Just a year or so ago it was almost impossible to render an interior without blowing out walls and ceilings to allow light in. Now it's (almost) a piece of cake with IES and Diffuse lighting capability.  As you know, architectural rendering is always more difficult than meets the eye as there are so many other factors in play, including sun angle, as you note.  But it can be done.

I'm very sure that the Luxion Team is addressing requests like yours, as they have proven to do over the past years.  I have never seen a company so responsive to user input as KeyShot.

Here's a rendering of a live/work "compound" I'm designing for ourselves in Santa Fe, New Mexico.  It likely won't be built now as we have found an ideal existing property, but I am continuing with it for the knowledge and experience I'll gain.  I apologize for dropping it into jeth's thread, and I do so only to show you that it can be done.  Lighting with 2 Area Diffuse lights, and a simple HDR at almost zero brightness.

Bill G

Offline fario

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Re: sketchup model renderd in keyshot, but not yet totally finished. =D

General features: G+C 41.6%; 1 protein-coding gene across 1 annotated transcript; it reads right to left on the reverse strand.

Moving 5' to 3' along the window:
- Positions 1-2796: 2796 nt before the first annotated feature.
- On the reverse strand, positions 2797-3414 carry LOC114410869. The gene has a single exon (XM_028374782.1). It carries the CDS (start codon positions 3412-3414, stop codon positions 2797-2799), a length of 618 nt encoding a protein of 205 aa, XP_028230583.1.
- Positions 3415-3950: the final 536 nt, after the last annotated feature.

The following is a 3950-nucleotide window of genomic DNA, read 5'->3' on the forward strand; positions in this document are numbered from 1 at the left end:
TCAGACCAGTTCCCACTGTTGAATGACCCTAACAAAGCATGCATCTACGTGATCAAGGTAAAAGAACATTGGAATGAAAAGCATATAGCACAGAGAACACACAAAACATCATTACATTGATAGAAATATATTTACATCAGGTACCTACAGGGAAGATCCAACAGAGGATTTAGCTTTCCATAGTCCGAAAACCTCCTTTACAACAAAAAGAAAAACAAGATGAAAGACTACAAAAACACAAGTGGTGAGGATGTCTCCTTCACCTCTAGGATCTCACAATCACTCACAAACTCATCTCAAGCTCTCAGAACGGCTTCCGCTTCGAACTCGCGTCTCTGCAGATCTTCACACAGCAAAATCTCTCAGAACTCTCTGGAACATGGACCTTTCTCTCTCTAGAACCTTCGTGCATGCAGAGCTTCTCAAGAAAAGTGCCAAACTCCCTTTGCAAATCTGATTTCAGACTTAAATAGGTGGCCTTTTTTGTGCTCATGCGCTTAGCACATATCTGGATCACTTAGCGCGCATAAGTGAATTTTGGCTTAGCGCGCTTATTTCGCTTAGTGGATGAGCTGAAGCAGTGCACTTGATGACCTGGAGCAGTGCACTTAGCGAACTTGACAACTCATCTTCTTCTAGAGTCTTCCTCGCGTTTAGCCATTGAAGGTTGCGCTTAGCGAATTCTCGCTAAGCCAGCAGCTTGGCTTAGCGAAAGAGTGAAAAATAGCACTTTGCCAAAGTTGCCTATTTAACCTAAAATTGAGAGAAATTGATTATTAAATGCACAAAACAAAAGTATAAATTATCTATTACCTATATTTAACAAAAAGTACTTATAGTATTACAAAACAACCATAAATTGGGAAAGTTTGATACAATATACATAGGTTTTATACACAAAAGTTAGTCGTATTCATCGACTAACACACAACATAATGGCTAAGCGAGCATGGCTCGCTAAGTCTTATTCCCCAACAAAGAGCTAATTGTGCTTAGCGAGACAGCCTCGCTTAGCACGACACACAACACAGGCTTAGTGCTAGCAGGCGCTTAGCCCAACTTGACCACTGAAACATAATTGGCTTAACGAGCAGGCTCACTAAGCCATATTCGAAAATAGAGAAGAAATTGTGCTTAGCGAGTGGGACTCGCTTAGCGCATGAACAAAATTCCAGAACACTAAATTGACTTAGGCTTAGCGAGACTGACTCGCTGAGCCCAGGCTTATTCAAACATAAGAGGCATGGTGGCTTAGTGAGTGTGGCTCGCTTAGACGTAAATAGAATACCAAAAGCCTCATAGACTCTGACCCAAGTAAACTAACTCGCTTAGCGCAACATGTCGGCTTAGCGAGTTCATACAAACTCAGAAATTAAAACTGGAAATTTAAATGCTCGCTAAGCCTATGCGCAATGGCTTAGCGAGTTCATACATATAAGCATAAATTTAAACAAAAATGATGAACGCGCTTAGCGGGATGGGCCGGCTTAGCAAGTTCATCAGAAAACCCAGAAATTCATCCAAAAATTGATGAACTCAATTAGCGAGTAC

« Reply #12 on: August 14, 2013, 12:14:30 am »
+1 Bill G

Offline jeth

Re: sketchup model renderd in keyshot, but not yet totally finished. =D
« Reply #13 on: August 14, 2013, 06:52:56 am »
@speedster;

yes, i agree that patience really matters. before, i don't know what to do with keyshot, i not familiar with its setting and features, but what i did ------- watch tutorial on youtube...I've read tutorials too on forums, until i got myself convinced and motivated to use keyshot as my rendering engine.

and Snowbird, i apologize that i couldn't answer well your questions. just like you, I'm still a newbie  ;) but keep on trying and exploring ,then you will see that keyshot can do the job like other 3d software does =)

Offline Snowbird

Re: sketchup model renderd in keyshot, but not yet totally finished. =D
« Reply #14 on: August 14, 2013, 06:24:52 pm »
@Speedster,